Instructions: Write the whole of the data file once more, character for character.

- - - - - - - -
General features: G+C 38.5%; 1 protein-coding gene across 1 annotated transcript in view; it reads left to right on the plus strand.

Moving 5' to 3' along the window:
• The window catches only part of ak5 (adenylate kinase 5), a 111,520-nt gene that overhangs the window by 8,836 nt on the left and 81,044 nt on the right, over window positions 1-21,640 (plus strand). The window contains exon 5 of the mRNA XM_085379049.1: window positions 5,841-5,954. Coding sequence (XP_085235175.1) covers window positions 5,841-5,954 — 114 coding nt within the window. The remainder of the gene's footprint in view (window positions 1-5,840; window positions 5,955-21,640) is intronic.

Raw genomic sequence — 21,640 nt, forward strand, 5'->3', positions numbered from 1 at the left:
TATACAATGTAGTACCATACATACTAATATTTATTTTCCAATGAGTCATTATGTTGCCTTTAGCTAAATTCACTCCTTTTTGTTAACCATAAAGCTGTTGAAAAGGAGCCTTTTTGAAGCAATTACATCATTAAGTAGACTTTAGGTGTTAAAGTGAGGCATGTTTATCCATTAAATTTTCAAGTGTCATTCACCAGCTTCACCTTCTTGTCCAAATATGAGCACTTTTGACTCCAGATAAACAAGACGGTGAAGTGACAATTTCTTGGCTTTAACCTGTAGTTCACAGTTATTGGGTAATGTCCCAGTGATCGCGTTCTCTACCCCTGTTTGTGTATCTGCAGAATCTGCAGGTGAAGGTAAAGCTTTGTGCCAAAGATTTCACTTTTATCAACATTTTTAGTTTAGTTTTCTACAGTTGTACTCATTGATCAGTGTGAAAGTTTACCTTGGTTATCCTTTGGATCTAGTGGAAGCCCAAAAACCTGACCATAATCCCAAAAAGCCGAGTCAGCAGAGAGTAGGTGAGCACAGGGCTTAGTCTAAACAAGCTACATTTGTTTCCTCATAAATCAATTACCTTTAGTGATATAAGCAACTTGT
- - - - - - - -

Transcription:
General features: G+C 38.5%; 1 protein-coding gene across 1 annotated transcript in view; it reads left to right on the plus strand.

Moving 5' to 3' along the window:
• The window catches only part of ak5 (adenylate kinase 5), a 111,520-nt gene that overhangs the window by 8,836 nt on the left and 81,044 nt on the right, over window positions 1-21,640 (plus strand). The window contains exon 5 of the mRNA XM_085379049.1: window positions 5,841-5,954. Coding sequence (XP_085235175.1) covers window positions 5,841-5,954 — 114 coding nt within the window. The remainder of the gene's footprint in view (window positions 1-5,840; window positions 5,955-21,640) is intronic.

Raw genomic sequence — 21,640 nt, forward strand, 5'->3', positions numbered from 1 at the left:
TATACAATGTAGTACCATACATACTAATATTTATTTTCCAATGAGTCATTATGTTGCCTTTAGCTAAATTCACTCCTTTTTGTTAACCATAAAGCTGTTGAAAAGGAGCCTTTTTGAAGCAATTACATCATTAAGTAGACTTTAGGTGTTAAAGTGAGGCATGTTTATCCATTAAATTTTCAAGTGTCATTCACCAGCTTCACCTTCTTGTCCAAATATGAGCACTTTTGACTCCAGATAAACAAGACGGTGAAGTGACAATTTCTTGGCTTTAACCTGTAGTTCACAGTTATTGGGTAATGTCCCAGTGATCGCGTTCTCTACCCCTGTTTGTGTATCTGCAGAATCTGCAGGTGAAGGTAAAGCTTTGTGCCAAAGATTTCACTTTTATCAACATTTTTAGTTTAGTTTTCTACAGTTGTACTCATTGATCAGTGTGAAAGTTTACCTTGGTTATCCTTTGGATCTAGTGGAAGCCCAAAAACCTGACCATAATCCCAAAAAGCCGAGTCAGCAGAGAGTAGGTGAGCACAGGGCTTAGTCTAAACAAGCTACATTTGTTTCCTCATAAATCAATTACCTTTAGTGATATAAGCAACTTGT